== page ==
This week saw Nutreco announce a move to set up a 60/40 partnership with Durante, a fish feed manufacturer in Nigeria, with the aim of investing in the production of extruded fish feed for the local market as well as for regional export.
Durante, set up five years ago, has a 15% market share of the Nigerian extruded fish feed market.
The company had revenue in 2013 of around €9 million, and sales volume of about 5,500 tons. Nutreco said with the addition next year of a new extrusion line, volume is expected to double by 2016.
No profitability in short-term
“We are not convinced about the potential for growth in this region and don’t quite understand Nutreco management’s rationale for developing this joint venture.
Furthermore, there will be no profitability in the short-term. It’s going to be a cheap feed, as it is targeted at the catfish segment mainly, so margins are not going to be massive.
There are also significant barriers to aquaculture market expansion in Nigeria from a lack of infrastructure to security risks to major concerns over water pollution from oil and mining activities, which limits any fish feed export potential beyond Africa,” said Gerard Rijk, an analyst at SNS Securities.
He said that the Dutch feed firm’s eyes should remain trained on the Latin American and Asian aquaculture markets, which offer more in terms of sales volume and global export potential.
However, Knut Nesse, Nutreco's CEO, said the move helps establish the feed company in one of Africa's most important markets.
“This is Nutreco's second foothold in Africa, after our investment in Egypt last year, and expands our share of fish feed for non-salmonid species. This fits perfectly in our strategy. We intend this joint venture to provide a base for further expansion in the fast growing West African fish feed market,” said the CEO.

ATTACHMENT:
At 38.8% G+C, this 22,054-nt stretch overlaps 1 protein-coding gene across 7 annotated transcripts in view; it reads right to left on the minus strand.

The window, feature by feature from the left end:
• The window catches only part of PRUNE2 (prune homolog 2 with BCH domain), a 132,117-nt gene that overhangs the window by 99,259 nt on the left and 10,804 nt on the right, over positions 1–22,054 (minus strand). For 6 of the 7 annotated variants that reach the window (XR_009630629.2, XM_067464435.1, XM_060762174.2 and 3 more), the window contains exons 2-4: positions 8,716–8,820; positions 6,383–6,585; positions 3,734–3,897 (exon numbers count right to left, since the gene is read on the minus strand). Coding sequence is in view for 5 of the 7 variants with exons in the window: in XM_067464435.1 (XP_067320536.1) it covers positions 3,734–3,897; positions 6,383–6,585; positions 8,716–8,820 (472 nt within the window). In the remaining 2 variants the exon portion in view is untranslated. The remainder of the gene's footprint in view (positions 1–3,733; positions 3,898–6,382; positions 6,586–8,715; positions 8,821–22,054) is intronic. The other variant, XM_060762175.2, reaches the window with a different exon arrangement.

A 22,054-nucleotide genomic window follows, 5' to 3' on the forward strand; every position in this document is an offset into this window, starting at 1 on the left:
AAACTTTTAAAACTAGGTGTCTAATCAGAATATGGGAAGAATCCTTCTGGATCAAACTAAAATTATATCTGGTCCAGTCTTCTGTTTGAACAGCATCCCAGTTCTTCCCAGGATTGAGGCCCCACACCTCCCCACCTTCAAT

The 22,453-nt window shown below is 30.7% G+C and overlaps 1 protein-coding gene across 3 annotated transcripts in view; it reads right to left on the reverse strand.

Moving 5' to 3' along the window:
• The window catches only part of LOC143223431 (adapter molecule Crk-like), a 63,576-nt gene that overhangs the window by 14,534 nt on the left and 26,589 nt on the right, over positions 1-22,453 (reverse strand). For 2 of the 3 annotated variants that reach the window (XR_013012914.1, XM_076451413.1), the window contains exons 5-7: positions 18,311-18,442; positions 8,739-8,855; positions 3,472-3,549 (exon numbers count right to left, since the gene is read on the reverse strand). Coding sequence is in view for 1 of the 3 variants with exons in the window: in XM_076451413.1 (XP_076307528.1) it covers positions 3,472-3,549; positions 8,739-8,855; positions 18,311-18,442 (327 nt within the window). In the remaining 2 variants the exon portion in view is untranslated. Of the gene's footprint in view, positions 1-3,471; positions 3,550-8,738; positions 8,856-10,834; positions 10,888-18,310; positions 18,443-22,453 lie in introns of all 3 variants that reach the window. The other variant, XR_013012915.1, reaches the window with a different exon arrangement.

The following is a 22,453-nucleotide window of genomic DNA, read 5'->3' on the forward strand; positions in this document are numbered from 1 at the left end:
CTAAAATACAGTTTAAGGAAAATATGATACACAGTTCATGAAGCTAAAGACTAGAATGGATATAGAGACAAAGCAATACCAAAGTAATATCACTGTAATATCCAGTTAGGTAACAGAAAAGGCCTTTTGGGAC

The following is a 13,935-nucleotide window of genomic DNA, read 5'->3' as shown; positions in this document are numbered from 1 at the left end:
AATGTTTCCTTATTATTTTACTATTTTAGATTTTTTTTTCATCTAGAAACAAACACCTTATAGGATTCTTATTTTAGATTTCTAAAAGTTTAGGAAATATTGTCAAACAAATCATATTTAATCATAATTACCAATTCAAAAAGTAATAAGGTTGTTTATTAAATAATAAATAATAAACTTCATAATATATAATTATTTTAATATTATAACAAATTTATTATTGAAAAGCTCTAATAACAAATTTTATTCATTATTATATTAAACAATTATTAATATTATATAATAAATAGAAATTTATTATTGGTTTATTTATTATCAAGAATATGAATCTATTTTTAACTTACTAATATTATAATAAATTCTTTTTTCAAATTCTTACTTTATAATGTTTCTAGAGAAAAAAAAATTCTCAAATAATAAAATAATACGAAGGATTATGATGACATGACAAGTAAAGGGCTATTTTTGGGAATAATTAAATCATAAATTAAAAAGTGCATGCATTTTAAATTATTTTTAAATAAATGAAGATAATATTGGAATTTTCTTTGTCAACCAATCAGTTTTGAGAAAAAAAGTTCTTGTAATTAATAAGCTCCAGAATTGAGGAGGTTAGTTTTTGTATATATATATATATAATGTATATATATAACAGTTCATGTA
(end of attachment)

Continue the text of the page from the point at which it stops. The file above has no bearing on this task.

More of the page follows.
Declining confidence in Nutreco executive
Rijk told us there is declining confidence in the financial markets in the current management structure at Nutreco.
“This misjudged Nigerian investment follows on from the badly handled divestment process for the company’s Iberian feed and meat business.
There is an obvious lack of vision from the executive side on how to transform the business in terms of the challenges on the salmon and shrimp feed side, in tandem with how it has managed the process of bringing all its factories onto one technology platform which has been a lot more costly than originally envisaged,” said the analyst.
While he admits operating profit at Nutreco has been moving upwards, Rijk said management needs to be mindful of revenues for 2015 and beyond.
Divestment of Iberian operations
The analyst reckons the halting of the divestment process of the group's operations in Spain and Portugal did not bring certainty to employees, customers and other stakeholders, as the Nutreco executive has claimed.
The Iberian businesses comprise poultry meat producer Sada, the Nanta compound feed business in Spain and Portugal and Inga Food, which operates pig farming and trading activities in Spain.
“We are continuing to give those businesses a divestment status, as the company has decided to not include them in a new corporate strategy, creating insecurity for employees and customers alike.
Nutreco is relying on the capabilities of the present management to run the Iberian operations but is not giving them a stake in the company – they are not part of the Nutreco executive - which is myopic thinking in our view,” said the SNS Securities analyst.
Partnerships with major clients
Rijk said Nutreco should have reduced the exposure from losing long term, critical customers such as Spanish retail giant, Mercadona, and salmon producer, Marine Harvest, by setting up joint ventures with them, and, in this way, it could have kept a close eye on their future strategy:
“I never heard Nutreco management making such a proposition, but, if the price had been right, I am sure Marine Harvest would have jumped at the prospect of a partnership on feed production.”
He said that Nutreco has high confidence that new clients will be found for its Spanish poultry arm, Sada, after supermarket chain, Mercadona, rejected pricing arrangements, which had seen higher feed input costs for the poultry meat products being passed on to the retailer.
“Knut Nesse said the company is looking at regional retailers and is also weighing up export opportunities for Sada products. But poultry meat export is clearly not a stable cash flow generator and is normally characterized by high volatility.
The overall Nutreco strategy leaves the Iberian operations, which are highly integrated, quite vulnerable in our view,” he added.
Rijk also said it is still to be seen whether the roll-out for Nutreco’s new MicroBalance based shrimp feed will be successful: “We have some doubts as it is a fragmented market with mainly, small scale farmers who may not be able to afford more expensive products.”